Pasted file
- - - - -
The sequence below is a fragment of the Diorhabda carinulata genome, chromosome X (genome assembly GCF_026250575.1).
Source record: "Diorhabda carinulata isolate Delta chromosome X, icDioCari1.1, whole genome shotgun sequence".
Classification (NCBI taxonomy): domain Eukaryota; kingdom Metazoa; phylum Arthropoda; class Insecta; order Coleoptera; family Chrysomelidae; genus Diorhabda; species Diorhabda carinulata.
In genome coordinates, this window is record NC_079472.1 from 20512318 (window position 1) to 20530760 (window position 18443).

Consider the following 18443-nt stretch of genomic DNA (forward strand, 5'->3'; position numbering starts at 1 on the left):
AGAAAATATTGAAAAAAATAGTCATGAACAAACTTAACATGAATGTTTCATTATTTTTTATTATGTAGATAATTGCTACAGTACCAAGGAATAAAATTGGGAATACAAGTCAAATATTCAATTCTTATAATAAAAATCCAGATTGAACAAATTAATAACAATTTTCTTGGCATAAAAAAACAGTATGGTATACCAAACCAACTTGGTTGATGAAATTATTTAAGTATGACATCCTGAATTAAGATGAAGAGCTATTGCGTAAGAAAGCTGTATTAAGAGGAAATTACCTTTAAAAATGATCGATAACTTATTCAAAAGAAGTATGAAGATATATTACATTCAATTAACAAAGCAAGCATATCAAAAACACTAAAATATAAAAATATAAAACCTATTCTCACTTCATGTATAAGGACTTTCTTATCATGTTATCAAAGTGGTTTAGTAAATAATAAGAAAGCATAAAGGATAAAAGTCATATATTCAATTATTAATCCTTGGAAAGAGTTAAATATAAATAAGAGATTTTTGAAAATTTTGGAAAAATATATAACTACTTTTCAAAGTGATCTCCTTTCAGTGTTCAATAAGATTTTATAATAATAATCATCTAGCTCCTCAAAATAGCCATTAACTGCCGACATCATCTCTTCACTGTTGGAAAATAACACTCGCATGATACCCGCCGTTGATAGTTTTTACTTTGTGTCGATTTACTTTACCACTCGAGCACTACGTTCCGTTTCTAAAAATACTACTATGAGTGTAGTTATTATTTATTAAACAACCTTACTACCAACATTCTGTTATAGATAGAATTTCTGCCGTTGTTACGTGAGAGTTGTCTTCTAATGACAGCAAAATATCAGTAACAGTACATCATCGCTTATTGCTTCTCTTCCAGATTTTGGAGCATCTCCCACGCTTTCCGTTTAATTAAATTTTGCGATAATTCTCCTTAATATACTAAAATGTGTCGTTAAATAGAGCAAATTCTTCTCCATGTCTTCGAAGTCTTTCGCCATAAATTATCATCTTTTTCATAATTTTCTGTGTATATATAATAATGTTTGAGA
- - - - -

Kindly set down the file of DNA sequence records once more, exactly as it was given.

The sequence below is a fragment of the Diorhabda carinulata genome, chromosome X (genome assembly GCF_026250575.1).
Source record: "Diorhabda carinulata isolate Delta chromosome X, icDioCari1.1, whole genome shotgun sequence".
Classification (NCBI taxonomy): domain Eukaryota; kingdom Metazoa; phylum Arthropoda; class Insecta; order Coleoptera; family Chrysomelidae; genus Diorhabda; species Diorhabda carinulata.
In genome coordinates, this window is record NC_079472.1 from 20512318 (window position 1) to 20530760 (window position 18443).

Consider the following 18443-nt stretch of genomic DNA (forward strand, 5'->3'; position numbering starts at 1 on the left):
AGAAAATATTGAAAAAAATAGTCATGAACAAACTTAACATGAATGTTTCATTATTTTTTATTATGTAGATAATTGCTACAGTACCAAGGAATAAAATTGGGAATACAAGTCAAATATTCAATTCTTATAATAAAAATCCAGATTGAACAAATTAATAACAATTTTCTTGGCATAAAAAAACAGTATGGTATACCAAACCAACTTGGTTGATGAAATTATTTAAGTATGACATCCTGAATTAAGATGAAGAGCTATTGCGTAAGAAAGCTGTATTAAGAGGAAATTACCTTTAAAAATGATCGATAACTTATTCAAAAGAAGTATGAAGATATATTACATTCAATTAACAAAGCAAGCATATCAAAAACACTAAAATATAAAAATATAAAACCTATTCTCACTTCATGTATAAGGACTTTCTTATCATGTTATCAAAGTGGTTTAGTAAATAATAAGAAAGCATAAAGGATAAAAGTCATATATTCAATTATTAATCCTTGGAAAGAGTTAAATATAAATAAGAGATTTTTGAAAATTTTGGAAAAATATATAACTACTTTTCAAAGTGATCTCCTTTCAGTGTTCAATAAGATTTTATAATAATAATCATCTAGCTCCTCAAAATAGCCATTAACTGCCGACATCATCTCTTCACTGTTGGAAAATAACACTCGCATGATACCCGCCGTTGATAGTTTTTACTTTGTGTCGATTTACTTTACCACTCGAGCACTACGTTCCGTTTCTAAAAATACTACTATGAGTGTAGTTATTATTTATTAAACAACCTTACTACCAACATTCTGTTATAGATAGAATTTCTGCCGTTGTTACGTGAGAGTTGTCTTCTAATGACAGCAAAATATCAGTAACAGTACATCATCGCTTATTGCTTCTCTTCCAGATTTTGGAGCATCTCCCACGCTTTCCGTTTAATTAAATTTTGCGATAATTCTCCTTAATATACTAAAATGTGTCGTTAAATAGAGCAAATTCTTCTCCATGTCTTCGAAGTCTTTCGCCATAAATTATCATCTTTTTCATAATTTTCTGTGTATATATAATAATGTTTGAGA